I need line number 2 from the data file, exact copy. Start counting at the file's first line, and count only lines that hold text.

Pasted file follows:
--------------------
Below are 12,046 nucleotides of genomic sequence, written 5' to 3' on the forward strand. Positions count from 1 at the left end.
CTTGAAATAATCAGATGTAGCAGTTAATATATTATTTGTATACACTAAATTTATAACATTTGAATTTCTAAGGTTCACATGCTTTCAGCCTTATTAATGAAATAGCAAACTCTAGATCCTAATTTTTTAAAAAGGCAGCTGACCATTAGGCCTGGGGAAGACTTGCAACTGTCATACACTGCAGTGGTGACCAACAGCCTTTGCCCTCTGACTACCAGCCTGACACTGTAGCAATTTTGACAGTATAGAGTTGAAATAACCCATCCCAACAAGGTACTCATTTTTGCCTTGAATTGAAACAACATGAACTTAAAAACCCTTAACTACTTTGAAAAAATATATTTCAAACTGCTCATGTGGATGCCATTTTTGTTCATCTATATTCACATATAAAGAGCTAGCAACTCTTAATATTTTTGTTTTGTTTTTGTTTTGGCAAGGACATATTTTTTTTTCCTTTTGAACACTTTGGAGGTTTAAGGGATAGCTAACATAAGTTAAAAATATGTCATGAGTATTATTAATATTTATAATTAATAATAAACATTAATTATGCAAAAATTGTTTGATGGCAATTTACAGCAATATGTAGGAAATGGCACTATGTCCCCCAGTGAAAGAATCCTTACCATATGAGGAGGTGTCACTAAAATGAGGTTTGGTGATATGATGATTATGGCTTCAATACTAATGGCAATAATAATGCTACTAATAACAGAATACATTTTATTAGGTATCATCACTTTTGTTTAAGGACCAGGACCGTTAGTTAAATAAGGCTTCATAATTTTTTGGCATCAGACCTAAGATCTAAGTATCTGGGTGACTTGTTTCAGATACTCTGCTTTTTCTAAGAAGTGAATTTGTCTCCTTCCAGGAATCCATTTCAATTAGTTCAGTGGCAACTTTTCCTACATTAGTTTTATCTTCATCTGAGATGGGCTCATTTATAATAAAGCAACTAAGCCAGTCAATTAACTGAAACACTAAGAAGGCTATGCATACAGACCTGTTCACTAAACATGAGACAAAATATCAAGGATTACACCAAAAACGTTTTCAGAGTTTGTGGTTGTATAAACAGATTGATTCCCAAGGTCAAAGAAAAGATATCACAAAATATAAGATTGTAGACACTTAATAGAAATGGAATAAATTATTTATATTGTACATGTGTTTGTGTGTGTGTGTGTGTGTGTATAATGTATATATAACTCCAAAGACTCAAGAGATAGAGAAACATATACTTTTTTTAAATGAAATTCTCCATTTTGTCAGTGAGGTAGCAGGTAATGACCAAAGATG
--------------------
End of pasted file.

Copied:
CTTGAAATAATCAGATGTAGCAGTTAATATATTATTTGTATACACTAAATTTATAACATTTGAATTTCTAAGGTTCACATGCTTTCAGCCTTATTAATGAAATAGCAAACTCTAGATCCTAATTTTTTAAAAAGGCAGCTGACCATTAGGCCTGGGGAAGACTTGCAACTGTCATACACTGCAGTGGTGACCAACAGCCTTTGCCCTCTGACTACCAGCCTGACACTGTAGCAATTTTGACAGTATAGAGTTGAAATAACCCATCCCAACAAGGTACTCATTTTTGCCTTGAATTGAAACAACATGAACTTAAAAACCCTTAACTACTTTGAAAAAATATATTTCAAACTGCTCATGTGGATGCCATTTTTGTTCATCTATATTCACATATAAAGAGCTAGCAACTCTTAATATTTTTGTTTTGTTTTTGTTTTGGCAAGGACATATTTTTTTTTCCTTTTGAACACTTTGGAGGTTTAAGGGATAGCTAACATAAGTTAAAAATATGTCATGAGTATTATTAATATTTATAATTAATAATAAACATTAATTATGCAAAAATTGTTTGATGGCAATTTACAGCAATATGTAGGAAATGGCACTATGTCCCCCAGTGAAAGAATCCTTACCATATGAGGAGGTGTCACTAAAATGAGGTTTGGTGATATGATGATTATGGCTTCAATACTAATGGCAATAATAATGCTACTAATAACAGAATACATTTTATTAGGTATCATCACTTTTGTTTAAGGACCAGGACCGTTAGTTAAATAAGGCTTCATAATTTTTTGGCATCAGACCTAAGATCTAAGTATCTGGGTGACTTGTTTCAGATACTCTGCTTTTTCTAAGAAGTGAATTTGTCTCCTTCCAGGAATCCATTTCAATTAGTTCAGTGGCAACTTTTCCTACATTAGTTTTATCTTCATCTGAGATGGGCTCATTTATAATAAAGCAACTAAGCCAGTCAATTAACTGAAACACTAAGAAGGCTATGCATACAGACCTGTTCACTAAACATGAGACAAAATATCAAGGATTACACCAAAAACGTTTTCAGAGTTTGTGGTTGTATAAACAGATTGATTCCCAAGGTCAAAGAAAAGATATCACAAAATATAAGATTGTAGACACTTAATAGAAATGGAATAAATTATTTATATTGTACATGTGTTTGTGTGTGTGTGTGTGTGTGTATAATGTATATATAACTCCAAAGACTCAAGAGATAGAGAAACATATACTTTTTTTAAATGAAATTCTCCATTTTGTCAGTGAGGTAGCAGGTAATGACCAAAGATG